WASHINGTON/ NEW DELHI: The White House has declined to include India in a new security alliance comprising the US, UK and Australia, ahead of Prime Minister Narendra Modi’s meeting with President Joe Biden.
The Indian prime minister is in the US to attend the first in-person summit of the Indo-Pacific Quadrilateral Security Dialogue, or so-called “Quad” grouping in Washington this week. The US, Japan, India and Australia are part of the alliance.
Responding to a question if countries such as India and Japan would be made part of the new security alliance to meet 21st century challenges in the strategic Indo-Pacific region, White House Press Secretary Jen Psaki said that there is no one else who will be involved in the Indo-Pacific security alliance.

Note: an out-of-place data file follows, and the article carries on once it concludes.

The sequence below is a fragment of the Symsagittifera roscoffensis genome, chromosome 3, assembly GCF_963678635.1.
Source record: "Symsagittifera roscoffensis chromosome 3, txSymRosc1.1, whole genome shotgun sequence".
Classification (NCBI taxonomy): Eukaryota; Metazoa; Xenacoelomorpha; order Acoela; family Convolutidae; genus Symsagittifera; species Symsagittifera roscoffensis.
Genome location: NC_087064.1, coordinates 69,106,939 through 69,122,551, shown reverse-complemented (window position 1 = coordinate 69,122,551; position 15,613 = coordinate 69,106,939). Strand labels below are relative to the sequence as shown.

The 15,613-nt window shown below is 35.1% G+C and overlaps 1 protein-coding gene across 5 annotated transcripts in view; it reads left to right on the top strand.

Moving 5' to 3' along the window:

“The announcement of AUKUS last week was not meant to be an indication, and I think this is the message the president also sent to (French President Emmanuel) Macron, that there is no one else who will be involved in security in the Indo-Pacific,” Jen Psaki told reporters at her daily news conference on Wednesday, according to international media.
Last week on September 15, US President Joe Biden, Australian Prime Minister Scott Morrison and British Prime Minister Boris Johnson jointly announced the formation of the trilateral security alliance AUKUS.
The trilateral security alliance is being seen as an effort to counter China in the Indo-Pacific region.
Under this new security partnership, Australia for the first time, would get a fleet of nuclear-powered submarines.
The alliance will allow the US and the UK to provide Australia with the technology to develop nuclear-powered submarines for the first time. (Int’l News Desk)